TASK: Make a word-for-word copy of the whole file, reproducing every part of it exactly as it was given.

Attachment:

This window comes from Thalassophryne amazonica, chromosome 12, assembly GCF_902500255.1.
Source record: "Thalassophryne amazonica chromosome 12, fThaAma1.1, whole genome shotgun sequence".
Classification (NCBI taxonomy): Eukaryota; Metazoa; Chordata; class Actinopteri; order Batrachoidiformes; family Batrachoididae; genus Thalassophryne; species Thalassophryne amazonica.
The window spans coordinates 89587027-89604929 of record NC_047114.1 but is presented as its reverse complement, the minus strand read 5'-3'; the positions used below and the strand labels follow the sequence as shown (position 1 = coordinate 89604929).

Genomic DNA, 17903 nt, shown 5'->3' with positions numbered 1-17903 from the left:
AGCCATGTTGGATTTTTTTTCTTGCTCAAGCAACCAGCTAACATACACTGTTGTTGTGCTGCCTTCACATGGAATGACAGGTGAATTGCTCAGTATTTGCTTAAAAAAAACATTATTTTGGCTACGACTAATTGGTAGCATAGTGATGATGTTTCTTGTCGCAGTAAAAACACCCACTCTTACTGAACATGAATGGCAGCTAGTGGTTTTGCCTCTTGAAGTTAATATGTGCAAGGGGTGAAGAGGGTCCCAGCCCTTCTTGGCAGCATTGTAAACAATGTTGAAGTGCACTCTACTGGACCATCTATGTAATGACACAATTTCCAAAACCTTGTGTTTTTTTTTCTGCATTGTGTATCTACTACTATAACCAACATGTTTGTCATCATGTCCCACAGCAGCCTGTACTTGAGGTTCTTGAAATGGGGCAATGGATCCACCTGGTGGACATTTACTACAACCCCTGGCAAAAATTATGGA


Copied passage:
This window comes from Thalassophryne amazonica, chromosome 12, assembly GCF_902500255.1.
Source record: "Thalassophryne amazonica chromosome 12, fThaAma1.1, whole genome shotgun sequence".
Classification (NCBI taxonomy): Eukaryota; Metazoa; Chordata; class Actinopteri; order Batrachoidiformes; family Batrachoididae; genus Thalassophryne; species Thalassophryne amazonica.
The window spans coordinates 89587027-89604929 of record NC_047114.1 but is presented as its reverse complement, the minus strand read 5'-3'; the positions used below and the strand labels follow the sequence as shown (position 1 = coordinate 89604929).

Genomic DNA, 17903 nt, shown 5'->3' with positions numbered 1-17903 from the left:
AGCCATGTTGGATTTTTTTTCTTGCTCAAGCAACCAGCTAACATACACTGTTGTTGTGCTGCCTTCACATGGAATGACAGGTGAATTGCTCAGTATTTGCTTAAAAAAAACATTATTTTGGCTACGACTAATTGGTAGCATAGTGATGATGTTTCTTGTCGCAGTAAAAACACCCACTCTTACTGAACATGAATGGCAGCTAGTGGTTTTGCCTCTTGAAGTTAATATGTGCAAGGGGTGAAGAGGGTCCCAGCCCTTCTTGGCAGCATTGTAAACAATGTTGAAGTGCACTCTACTGGACCATCTATGTAATGACACAATTTCCAAAACCTTGTGTTTTTTTTTCTGCATTGTGTATCTACTACTATAACCAACATGTTTGTCATCATGTCCCACAGCAGCCTGTACTTGAGGTTCTTGAAATGGGGCAATGGATCCACCTGGTGGACATTTACTACAACCCCTGGCAAAAATTATGGA